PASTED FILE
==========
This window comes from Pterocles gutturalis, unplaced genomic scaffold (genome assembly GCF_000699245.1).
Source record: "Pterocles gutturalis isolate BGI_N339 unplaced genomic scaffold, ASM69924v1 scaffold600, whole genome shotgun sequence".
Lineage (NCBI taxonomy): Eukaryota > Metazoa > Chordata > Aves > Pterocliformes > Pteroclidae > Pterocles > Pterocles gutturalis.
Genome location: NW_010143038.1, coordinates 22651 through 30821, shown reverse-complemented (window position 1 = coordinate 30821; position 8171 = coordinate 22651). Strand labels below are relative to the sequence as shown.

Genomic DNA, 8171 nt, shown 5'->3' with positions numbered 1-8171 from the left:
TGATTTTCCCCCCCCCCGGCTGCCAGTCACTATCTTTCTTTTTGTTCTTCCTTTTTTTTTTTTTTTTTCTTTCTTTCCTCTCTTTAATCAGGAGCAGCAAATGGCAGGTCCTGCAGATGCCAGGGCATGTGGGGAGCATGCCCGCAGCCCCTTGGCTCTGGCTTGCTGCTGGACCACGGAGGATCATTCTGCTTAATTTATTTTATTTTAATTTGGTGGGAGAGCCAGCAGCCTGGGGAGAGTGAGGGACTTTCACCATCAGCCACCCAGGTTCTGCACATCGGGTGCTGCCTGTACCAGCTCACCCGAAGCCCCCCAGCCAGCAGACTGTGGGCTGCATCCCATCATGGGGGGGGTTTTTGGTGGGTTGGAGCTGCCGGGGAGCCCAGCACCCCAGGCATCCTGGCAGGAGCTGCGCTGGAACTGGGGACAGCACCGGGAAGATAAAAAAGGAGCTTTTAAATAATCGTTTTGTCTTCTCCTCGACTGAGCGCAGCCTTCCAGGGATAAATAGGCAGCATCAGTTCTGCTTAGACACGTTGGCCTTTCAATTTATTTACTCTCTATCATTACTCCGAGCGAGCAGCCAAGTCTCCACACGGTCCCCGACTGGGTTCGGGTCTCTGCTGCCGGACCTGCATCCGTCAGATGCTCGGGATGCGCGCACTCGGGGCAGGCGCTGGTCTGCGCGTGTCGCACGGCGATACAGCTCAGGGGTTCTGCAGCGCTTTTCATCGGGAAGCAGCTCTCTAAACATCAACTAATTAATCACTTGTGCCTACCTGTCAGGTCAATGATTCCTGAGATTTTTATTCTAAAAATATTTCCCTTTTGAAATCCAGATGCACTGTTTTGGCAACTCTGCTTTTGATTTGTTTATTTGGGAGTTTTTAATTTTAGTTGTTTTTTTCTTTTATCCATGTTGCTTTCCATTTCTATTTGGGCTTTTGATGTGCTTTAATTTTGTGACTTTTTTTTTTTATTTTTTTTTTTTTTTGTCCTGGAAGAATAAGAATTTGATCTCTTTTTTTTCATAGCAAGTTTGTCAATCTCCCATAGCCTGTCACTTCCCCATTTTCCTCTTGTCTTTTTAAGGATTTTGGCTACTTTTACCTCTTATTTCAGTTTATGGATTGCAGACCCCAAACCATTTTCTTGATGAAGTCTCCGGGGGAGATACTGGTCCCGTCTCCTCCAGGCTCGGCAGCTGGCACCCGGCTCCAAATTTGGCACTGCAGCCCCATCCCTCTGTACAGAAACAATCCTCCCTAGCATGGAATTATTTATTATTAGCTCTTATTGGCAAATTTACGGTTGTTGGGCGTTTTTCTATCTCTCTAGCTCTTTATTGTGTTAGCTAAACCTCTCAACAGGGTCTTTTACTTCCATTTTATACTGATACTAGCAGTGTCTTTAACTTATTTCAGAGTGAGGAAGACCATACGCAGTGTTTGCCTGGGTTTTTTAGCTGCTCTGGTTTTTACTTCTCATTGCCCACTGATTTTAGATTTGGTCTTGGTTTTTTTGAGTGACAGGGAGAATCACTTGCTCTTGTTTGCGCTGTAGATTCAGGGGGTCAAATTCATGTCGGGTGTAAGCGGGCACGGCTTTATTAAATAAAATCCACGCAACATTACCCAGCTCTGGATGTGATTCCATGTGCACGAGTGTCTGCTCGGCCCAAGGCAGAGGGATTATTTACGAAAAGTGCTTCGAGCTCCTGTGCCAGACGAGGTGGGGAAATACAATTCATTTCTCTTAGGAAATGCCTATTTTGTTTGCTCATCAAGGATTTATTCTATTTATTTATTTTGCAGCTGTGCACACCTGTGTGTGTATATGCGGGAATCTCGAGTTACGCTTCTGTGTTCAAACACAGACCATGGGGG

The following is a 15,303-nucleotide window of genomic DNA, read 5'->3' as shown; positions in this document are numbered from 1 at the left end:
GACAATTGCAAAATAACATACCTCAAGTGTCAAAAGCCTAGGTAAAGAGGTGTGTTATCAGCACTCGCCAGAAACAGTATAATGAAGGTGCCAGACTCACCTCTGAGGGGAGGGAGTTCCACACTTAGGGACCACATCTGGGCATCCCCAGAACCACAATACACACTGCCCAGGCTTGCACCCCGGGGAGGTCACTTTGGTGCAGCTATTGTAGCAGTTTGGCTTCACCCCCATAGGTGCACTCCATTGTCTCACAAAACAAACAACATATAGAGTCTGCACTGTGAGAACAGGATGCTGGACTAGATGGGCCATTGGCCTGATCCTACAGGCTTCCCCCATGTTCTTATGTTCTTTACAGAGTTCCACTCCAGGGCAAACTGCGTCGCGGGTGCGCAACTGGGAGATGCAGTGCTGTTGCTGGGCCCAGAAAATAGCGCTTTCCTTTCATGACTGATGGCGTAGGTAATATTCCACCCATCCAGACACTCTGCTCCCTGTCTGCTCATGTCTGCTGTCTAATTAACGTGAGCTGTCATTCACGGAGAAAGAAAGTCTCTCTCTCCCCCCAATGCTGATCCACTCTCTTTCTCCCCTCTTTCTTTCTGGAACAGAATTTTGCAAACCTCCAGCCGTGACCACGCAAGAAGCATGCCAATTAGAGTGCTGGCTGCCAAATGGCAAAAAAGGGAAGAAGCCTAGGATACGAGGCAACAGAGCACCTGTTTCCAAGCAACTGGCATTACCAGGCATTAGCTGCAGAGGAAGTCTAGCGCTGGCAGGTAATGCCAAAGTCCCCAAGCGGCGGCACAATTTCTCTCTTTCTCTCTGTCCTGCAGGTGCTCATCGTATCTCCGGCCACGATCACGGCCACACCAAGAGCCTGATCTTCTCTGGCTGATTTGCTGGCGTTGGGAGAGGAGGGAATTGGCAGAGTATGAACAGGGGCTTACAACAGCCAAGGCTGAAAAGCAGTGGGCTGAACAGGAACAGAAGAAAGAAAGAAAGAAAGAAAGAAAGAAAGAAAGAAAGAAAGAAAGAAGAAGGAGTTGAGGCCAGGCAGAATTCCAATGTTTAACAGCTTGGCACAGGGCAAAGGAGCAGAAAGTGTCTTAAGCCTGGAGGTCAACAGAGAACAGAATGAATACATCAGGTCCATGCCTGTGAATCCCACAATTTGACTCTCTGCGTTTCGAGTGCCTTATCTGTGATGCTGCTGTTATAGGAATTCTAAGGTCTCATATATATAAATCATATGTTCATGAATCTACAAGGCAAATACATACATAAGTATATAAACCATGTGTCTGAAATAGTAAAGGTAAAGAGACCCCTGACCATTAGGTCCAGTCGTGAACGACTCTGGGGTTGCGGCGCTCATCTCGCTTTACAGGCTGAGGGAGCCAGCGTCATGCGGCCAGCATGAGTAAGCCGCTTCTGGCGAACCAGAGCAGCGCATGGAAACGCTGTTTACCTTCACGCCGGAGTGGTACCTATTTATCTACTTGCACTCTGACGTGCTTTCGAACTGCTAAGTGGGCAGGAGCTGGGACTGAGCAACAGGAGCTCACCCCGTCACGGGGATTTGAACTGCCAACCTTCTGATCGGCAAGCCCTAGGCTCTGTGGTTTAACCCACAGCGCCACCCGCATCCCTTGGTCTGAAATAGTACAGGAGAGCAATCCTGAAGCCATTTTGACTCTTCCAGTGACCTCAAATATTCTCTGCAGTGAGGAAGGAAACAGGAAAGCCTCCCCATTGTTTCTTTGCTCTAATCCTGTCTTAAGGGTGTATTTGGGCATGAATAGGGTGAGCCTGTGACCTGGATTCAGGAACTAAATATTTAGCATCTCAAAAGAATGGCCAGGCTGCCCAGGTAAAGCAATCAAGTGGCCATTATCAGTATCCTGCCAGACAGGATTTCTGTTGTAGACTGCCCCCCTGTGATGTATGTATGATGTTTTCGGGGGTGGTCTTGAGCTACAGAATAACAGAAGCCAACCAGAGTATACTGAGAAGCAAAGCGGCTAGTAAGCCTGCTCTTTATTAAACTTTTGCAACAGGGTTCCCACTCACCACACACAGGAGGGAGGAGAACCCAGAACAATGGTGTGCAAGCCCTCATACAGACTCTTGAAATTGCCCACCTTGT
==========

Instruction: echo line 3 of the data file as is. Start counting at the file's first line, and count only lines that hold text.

Lineage (NCBI taxonomy): Eukaryota > Metazoa > Chordata > Aves > Pterocliformes > Pteroclidae > Pterocles > Pterocles gutturalis.